Instructed Interlanguage Development

Date
1987
Authors
Long, Michael
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Abstract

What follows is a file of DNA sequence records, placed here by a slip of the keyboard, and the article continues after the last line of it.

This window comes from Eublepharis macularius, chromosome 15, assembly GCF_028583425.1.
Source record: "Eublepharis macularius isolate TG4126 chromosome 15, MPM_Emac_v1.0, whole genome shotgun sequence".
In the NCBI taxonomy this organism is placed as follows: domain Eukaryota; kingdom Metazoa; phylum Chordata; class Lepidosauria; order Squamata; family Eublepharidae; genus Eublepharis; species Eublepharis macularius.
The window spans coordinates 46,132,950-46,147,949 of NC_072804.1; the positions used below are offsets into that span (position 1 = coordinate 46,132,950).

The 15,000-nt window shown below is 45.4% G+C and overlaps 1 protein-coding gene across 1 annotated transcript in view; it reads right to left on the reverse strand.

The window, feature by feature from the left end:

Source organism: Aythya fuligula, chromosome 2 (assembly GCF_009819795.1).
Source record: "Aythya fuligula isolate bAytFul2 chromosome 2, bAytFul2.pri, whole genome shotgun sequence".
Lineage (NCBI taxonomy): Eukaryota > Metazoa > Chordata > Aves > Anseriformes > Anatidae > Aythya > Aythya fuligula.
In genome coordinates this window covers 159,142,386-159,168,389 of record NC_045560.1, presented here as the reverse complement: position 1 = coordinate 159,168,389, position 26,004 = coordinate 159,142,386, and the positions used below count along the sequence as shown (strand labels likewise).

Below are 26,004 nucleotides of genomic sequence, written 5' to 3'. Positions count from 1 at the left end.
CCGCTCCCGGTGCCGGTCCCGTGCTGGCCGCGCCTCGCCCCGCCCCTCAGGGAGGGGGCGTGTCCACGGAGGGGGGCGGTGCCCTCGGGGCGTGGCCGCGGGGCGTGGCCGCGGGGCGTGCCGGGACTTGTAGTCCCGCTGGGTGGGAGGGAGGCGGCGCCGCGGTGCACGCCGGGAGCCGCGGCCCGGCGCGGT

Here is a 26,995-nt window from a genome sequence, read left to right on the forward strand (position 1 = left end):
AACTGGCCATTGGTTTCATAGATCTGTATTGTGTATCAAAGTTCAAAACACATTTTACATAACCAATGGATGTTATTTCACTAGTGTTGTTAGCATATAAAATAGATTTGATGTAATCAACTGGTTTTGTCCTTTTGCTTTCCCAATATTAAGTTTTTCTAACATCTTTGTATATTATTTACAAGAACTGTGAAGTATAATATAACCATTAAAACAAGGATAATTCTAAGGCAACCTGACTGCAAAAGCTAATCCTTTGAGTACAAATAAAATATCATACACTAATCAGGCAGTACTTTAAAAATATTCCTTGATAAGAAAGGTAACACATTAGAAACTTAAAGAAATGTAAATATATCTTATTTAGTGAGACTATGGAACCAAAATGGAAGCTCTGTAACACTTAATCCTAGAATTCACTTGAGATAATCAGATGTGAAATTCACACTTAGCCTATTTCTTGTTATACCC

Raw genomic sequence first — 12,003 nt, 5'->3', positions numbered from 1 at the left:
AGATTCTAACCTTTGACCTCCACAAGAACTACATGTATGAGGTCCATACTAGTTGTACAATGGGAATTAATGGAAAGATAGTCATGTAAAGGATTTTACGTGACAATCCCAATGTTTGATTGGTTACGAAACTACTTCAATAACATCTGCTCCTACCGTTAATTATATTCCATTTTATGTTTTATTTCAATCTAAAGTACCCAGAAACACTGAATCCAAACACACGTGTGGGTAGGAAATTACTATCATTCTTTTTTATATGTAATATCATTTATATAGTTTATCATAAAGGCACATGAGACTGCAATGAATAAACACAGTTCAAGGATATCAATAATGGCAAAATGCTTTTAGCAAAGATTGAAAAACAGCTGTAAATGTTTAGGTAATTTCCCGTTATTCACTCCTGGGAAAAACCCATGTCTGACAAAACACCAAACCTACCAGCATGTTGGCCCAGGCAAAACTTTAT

Several theorists have claimed that interlanguage (IL) development in instructed (classroom) learners does not differ significantly from that in learners acquiring a second language (SL) naturalistically. The processses and/or sequences in SL development are held to be the same in both acquisitional contexts. Accordingly, some writers on language teaching have advocated provision of "natural" language learning experiences for classroom learners, and the elimination of structural grading, a focus on form and error correction, even for adults. This paper examines the evidence offered in support of the claims concerning instructed IL development. Some recent studies are summarized which illustrate the potential of formal instruction in four areas: (1) acquisition processes, (2) acquisition sequences, (3) rate of acquisition, and (4) level of ultimate SLA attainment. The conclusion is that the claimed similarities between instructed and naturalistic SL acquisition are based on insufficient and weak evidence, that instruction affects learning positively in three of the above four areas, and that the prescriptions for language teaching, therefore, are certainly premature and probably wrong.
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